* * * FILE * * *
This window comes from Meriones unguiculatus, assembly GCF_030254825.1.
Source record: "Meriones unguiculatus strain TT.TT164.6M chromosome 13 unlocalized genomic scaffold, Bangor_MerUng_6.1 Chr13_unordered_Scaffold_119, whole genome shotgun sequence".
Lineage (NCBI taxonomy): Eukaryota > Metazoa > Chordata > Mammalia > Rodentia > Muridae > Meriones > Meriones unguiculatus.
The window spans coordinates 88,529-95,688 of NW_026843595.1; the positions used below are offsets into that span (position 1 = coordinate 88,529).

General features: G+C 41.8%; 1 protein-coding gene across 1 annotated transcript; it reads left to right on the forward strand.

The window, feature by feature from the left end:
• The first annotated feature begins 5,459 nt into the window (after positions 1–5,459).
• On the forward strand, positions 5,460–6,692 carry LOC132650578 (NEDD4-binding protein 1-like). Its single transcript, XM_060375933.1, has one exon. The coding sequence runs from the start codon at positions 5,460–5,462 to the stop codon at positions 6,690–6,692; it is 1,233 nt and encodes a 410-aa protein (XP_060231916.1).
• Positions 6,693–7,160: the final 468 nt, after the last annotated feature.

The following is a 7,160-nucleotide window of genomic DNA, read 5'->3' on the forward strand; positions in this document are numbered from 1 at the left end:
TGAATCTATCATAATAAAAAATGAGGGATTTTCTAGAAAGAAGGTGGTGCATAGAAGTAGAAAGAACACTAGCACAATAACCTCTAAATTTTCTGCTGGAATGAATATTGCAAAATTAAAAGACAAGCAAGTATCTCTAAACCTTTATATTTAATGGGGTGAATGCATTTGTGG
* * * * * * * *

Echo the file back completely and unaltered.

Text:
This window comes from Meriones unguiculatus, assembly GCF_030254825.1.
Source record: "Meriones unguiculatus strain TT.TT164.6M chromosome 13 unlocalized genomic scaffold, Bangor_MerUng_6.1 Chr13_unordered_Scaffold_119, whole genome shotgun sequence".
Lineage (NCBI taxonomy): Eukaryota > Metazoa > Chordata > Mammalia > Rodentia > Muridae > Meriones > Meriones unguiculatus.
The window spans coordinates 88,529-95,688 of NW_026843595.1; the positions used below are offsets into that span (position 1 = coordinate 88,529).

General features: G+C 41.8%; 1 protein-coding gene across 1 annotated transcript; it reads left to right on the forward strand.

The window, feature by feature from the left end:
• The first annotated feature begins 5,459 nt into the window (after positions 1–5,459).
• On the forward strand, positions 5,460–6,692 carry LOC132650578 (NEDD4-binding protein 1-like). Its single transcript, XM_060375933.1, has one exon. The coding sequence runs from the start codon at positions 5,460–5,462 to the stop codon at positions 6,690–6,692; it is 1,233 nt and encodes a 410-aa protein (XP_060231916.1).
• Positions 6,693–7,160: the final 468 nt, after the last annotated feature.

The following is a 7,160-nucleotide window of genomic DNA, read 5'->3' on the forward strand; positions in this document are numbered from 1 at the left end:
TGAATCTATCATAATAAAAAATGAGGGATTTTCTAGAAAGAAGGTGGTGCATAGAAGTAGAAAGAACACTAGCACAATAACCTCTAAATTTTCTGCTGGAATGAATATTGCAAAATTAAAAGACAAGCAAGTATCTCTAAACCTTTATATTTAATGGGGTGAATGCATTTGTGG